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Snow Tires: Get A Grip
By NorCalCars guest writer Chris Somerville
As summer comes to a close and days grow shorter and colder, now is the time to winterize your vehicle to make it ready to deal with upcoming rain, sleet, and snow. For those who live in or travel to higher elevations, serious safety considerations must be made to deal with the extra slick conditions winter can bring.
If you encounter ice, snow, or slush on a regular basis, it’s a good idea to consider adding Snow Tires (also called winter tires) to your list of winterizing tasks. Snow Tires provide extra traction on slippery surfaces and have special designs that prevent snow from building up in the tread. They also help your vehicle’s built in safety systems (like Anti-Lock Brake Systems (ABS), traction control, and vehicle dynamics control systems) perform better by providing better contact with the road.
Bridgstone studless snow tire
More Than All Seasons
So how do you know if stepping up to Snow Tires is right for you? And aren’t regular tires marked “All Season” for a reason?
For drivers living in areas like sunny Southern California, fiery Phoenix, or hot Hawaii, Snow Tires probably don’t need to be added to your To-Do List anytime soon (unless you plan on making frequent trips to the colder mountain regions). But for those living in higher elevations, swapping their regular tires out for Snow Tires is something that goes along with turning the clock back for daylight savings.
Goodyear studless snow tire
A common misconception is that All Season tires work equally well under all driving conditions, even in severe mud, ice, and snow. In fact, All Season tires are formulated to work adequately in all conditions, meaning they must perform equally well in 100 degree heat as well as in freezing temperatures.
Snow Tires have specially designed tread to prevent snow from building up, and high profile “bumps” to improve traction in slick conditions. They are also made to be more flexible in the cold, something that helps keep maximum rubber to the road during cornering, braking, and maneuvering.
If you live in an area where you get continued snowfall, Snow Tires are almost a necessity. However, if you experience mostly wet weather with a few days of snow per season, you probably can get by with your All Season tires.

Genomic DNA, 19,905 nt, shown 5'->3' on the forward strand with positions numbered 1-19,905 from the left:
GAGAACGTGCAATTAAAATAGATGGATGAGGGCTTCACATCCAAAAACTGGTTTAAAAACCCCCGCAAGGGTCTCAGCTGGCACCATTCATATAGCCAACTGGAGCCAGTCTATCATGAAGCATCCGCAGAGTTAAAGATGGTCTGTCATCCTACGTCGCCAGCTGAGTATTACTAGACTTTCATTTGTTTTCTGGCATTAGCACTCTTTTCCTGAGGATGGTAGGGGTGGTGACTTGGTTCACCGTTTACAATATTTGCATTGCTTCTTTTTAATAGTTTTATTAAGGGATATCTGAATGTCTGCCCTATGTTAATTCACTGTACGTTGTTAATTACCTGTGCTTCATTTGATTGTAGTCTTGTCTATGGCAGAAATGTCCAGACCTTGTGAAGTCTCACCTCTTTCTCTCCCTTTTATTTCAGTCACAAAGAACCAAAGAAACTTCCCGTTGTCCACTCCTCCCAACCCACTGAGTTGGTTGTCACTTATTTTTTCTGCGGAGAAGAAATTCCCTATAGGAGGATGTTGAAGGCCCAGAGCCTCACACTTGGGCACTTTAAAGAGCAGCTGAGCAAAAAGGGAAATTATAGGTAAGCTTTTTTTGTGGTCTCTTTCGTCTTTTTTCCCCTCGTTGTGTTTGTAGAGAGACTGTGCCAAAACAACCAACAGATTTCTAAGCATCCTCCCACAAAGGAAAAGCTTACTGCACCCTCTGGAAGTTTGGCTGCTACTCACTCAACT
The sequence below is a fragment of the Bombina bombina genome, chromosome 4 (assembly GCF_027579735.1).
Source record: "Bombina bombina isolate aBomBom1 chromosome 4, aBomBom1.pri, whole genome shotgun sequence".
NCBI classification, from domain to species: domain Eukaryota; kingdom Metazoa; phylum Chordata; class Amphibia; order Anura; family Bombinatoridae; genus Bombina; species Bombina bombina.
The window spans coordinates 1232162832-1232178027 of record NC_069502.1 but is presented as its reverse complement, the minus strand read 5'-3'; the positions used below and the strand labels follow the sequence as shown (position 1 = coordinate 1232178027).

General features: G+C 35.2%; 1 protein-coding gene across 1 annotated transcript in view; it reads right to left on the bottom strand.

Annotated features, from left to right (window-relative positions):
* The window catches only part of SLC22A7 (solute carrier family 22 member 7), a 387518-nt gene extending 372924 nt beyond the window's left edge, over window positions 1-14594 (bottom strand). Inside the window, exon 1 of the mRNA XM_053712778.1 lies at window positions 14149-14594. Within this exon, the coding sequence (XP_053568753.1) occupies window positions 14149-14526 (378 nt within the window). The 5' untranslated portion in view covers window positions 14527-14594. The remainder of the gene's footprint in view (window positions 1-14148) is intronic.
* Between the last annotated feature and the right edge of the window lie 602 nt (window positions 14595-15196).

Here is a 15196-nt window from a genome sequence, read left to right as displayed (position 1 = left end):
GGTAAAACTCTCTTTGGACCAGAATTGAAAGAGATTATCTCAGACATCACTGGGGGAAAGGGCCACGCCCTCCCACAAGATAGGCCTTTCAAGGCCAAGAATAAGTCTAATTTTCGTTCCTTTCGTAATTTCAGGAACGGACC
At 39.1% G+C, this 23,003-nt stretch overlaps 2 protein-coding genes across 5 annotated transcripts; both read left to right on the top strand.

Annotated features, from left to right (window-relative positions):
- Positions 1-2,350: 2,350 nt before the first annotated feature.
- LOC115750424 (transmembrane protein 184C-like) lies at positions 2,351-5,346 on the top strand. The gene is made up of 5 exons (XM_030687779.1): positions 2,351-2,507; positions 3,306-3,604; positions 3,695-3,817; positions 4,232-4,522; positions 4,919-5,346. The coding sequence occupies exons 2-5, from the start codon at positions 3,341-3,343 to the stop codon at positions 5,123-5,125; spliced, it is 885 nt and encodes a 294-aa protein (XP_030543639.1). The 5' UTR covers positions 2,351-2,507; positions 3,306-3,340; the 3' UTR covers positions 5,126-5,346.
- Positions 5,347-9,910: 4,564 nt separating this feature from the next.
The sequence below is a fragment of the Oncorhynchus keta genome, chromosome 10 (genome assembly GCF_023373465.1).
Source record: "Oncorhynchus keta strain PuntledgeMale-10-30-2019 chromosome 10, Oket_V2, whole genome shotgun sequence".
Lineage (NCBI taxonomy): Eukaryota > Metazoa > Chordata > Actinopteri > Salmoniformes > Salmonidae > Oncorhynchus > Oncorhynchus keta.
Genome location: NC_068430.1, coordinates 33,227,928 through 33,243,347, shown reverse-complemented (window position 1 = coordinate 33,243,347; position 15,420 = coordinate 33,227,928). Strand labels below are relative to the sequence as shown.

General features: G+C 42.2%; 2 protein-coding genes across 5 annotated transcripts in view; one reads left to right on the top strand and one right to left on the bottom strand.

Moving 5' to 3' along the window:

Michelin studless snow tire
Snow Tire - Buying and Installation Tips
If you live in an area where snow is plentiful and you’ve decided that Snow Tires are a prudent safety investment, what’s the next step?
The first thing to do is check with your local transportation department to see when it is legal to have Snow Tires on your vehicle. Since they sport high-profile traction bumps, Snow Tires can cause major damage over time when driven on dry pavement. Because of this, many cities have strict rules governing when Snow Tires can be installed and used on public roadways. And driving on dry pavement with Snow Tires can severely reduce their lifespan as well, taking money out of your pocket.
Firestone studless snow tire
Since winter storms can hit without much warning, it is a good idea to look at investing in a second set of rims to host your Snow Tires. While this will increase the cost of your initial investment, it will pay for itself over time as you will not have to have your tires swapped twice a year when the seasons changes. Depending where you go and the size of your tires, the cost to swap and balance a tire can range anywhere from $25 to $50 per tire, making the investment in an extra set of “Snow Rims” pay off rather quickly.
Another advantage of keeping your Snow Tires mounted and ready to go, is the fact that you can easily pop them on yourself if an unexpected storm arrives at your doorstep. It’s best to store them in a cool, dry place -- like the garage -- and put them in plastic storage bags (available at your local tire store) to help slow rubber deterioration. You should also check tire pressure once a month to ensure they don’t have a slow leak which renders them useless when you go to put them on your vehicle.
Pirelli studless snow tire
While Snow Tires are not right for everyone, they can be a real lifesaver for those who live in areas with unpredictable weather and frequent slippery, snowy conditions. And whether you drive a 4-wheel drive, front wheel drive, or rear-wheel drive vehicle, safety is something that you can never really put a price on.
Chris Somerville is a freelance automotive writer based in the Pacific Northwest. Visit his Web site, Somerville Custom Publishing, for more information.